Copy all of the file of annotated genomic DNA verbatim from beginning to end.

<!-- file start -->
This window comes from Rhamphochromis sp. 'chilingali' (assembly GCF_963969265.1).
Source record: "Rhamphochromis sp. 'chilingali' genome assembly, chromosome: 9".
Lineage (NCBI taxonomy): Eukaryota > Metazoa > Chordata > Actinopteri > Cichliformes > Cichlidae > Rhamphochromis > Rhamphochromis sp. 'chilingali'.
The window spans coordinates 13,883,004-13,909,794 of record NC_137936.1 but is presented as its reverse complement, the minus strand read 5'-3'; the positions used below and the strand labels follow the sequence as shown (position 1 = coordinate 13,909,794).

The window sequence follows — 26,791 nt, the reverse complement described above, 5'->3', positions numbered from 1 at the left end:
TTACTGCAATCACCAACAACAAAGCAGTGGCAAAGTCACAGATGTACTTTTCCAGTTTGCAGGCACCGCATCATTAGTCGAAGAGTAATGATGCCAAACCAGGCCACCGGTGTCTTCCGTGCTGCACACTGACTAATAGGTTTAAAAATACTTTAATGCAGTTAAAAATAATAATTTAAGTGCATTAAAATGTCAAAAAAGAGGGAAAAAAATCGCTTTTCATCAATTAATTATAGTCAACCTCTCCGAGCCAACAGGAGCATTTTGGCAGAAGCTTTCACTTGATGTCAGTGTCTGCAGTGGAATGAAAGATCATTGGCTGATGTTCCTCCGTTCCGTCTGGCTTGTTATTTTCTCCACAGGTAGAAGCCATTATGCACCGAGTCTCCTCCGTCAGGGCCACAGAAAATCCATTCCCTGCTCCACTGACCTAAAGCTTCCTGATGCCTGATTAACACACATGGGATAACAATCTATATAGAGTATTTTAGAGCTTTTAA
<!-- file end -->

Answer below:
This window comes from Rhamphochromis sp. 'chilingali' (assembly GCF_963969265.1).
Source record: "Rhamphochromis sp. 'chilingali' genome assembly, chromosome: 9".
Lineage (NCBI taxonomy): Eukaryota > Metazoa > Chordata > Actinopteri > Cichliformes > Cichlidae > Rhamphochromis > Rhamphochromis sp. 'chilingali'.
The window spans coordinates 13,883,004-13,909,794 of record NC_137936.1 but is presented as its reverse complement, the minus strand read 5'-3'; the positions used below and the strand labels follow the sequence as shown (position 1 = coordinate 13,909,794).

The window sequence follows — 26,791 nt, the reverse complement described above, 5'->3', positions numbered from 1 at the left end:
TTACTGCAATCACCAACAACAAAGCAGTGGCAAAGTCACAGATGTACTTTTCCAGTTTGCAGGCACCGCATCATTAGTCGAAGAGTAATGATGCCAAACCAGGCCACCGGTGTCTTCCGTGCTGCACACTGACTAATAGGTTTAAAAATACTTTAATGCAGTTAAAAATAATAATTTAAGTGCATTAAAATGTCAAAAAAGAGGGAAAAAAATCGCTTTTCATCAATTAATTATAGTCAACCTCTCCGAGCCAACAGGAGCATTTTGGCAGAAGCTTTCACTTGATGTCAGTGTCTGCAGTGGAATGAAAGATCATTGGCTGATGTTCCTCCGTTCCGTCTGGCTTGTTATTTTCTCCACAGGTAGAAGCCATTATGCACCGAGTCTCCTCCGTCAGGGCCACAGAAAATCCATTCCCTGCTCCACTGACCTAAAGCTTCCTGATGCCTGATTAACACACATGGGATAACAATCTATATAGAGTATTTTAGAGCTTTTAA